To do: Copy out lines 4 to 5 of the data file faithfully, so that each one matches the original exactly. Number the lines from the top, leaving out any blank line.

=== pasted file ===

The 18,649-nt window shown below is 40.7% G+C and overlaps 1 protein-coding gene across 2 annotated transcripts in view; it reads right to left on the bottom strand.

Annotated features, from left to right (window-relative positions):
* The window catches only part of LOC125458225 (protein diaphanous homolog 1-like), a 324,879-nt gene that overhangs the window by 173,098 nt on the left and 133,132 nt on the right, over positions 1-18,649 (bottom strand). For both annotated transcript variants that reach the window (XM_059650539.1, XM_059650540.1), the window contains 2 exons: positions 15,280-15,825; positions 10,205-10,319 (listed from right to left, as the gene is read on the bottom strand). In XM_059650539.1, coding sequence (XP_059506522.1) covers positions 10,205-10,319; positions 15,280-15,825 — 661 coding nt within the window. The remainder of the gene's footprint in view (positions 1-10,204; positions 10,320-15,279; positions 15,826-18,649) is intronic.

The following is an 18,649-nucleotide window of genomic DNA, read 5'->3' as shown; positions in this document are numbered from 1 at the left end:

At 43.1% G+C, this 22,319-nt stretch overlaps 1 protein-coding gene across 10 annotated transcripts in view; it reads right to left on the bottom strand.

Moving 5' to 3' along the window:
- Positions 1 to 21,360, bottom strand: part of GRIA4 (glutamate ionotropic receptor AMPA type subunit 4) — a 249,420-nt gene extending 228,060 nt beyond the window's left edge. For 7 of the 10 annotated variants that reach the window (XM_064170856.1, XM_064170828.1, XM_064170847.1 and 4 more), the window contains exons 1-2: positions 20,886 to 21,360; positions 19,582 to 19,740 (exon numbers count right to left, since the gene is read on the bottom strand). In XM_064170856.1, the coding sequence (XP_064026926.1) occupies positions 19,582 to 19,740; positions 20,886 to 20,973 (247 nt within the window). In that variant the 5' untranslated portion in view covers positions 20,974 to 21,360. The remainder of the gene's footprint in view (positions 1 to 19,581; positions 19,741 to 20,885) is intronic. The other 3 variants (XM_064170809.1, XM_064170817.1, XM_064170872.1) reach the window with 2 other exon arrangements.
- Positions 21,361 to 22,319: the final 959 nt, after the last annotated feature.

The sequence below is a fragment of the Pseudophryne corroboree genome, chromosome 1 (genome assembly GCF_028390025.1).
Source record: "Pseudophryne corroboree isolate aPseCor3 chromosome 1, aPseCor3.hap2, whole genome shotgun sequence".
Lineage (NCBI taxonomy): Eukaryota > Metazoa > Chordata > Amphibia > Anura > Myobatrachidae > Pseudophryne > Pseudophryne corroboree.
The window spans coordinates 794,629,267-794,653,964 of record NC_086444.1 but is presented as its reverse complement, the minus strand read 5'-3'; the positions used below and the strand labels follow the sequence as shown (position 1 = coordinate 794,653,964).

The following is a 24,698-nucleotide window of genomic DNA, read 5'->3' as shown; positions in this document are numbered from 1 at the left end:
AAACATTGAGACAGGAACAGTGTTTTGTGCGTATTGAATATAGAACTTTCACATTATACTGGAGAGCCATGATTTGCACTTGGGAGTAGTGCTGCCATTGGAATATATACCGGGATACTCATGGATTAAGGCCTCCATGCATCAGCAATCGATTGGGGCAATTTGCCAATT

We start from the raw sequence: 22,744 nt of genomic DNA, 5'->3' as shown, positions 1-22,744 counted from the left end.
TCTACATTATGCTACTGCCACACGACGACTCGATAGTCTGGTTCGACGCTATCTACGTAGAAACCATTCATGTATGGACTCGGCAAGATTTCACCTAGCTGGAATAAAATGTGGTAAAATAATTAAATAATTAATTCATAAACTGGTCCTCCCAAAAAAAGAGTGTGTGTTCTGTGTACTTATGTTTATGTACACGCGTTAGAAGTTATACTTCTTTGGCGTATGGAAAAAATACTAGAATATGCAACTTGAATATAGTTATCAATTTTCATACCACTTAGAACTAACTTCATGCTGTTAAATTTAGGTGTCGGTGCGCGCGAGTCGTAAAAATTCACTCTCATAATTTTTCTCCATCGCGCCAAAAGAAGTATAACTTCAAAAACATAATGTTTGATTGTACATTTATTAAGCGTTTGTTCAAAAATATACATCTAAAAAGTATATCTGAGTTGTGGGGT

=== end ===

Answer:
The following is an 18,649-nucleotide window of genomic DNA, read 5'->3' as shown; positions in this document are numbered from 1 at the left end:

At 43.1% G+C, this 22,319-nt stretch overlaps 1 protein-coding gene across 10 annotated transcripts in view; it reads right to left on the bottom strand.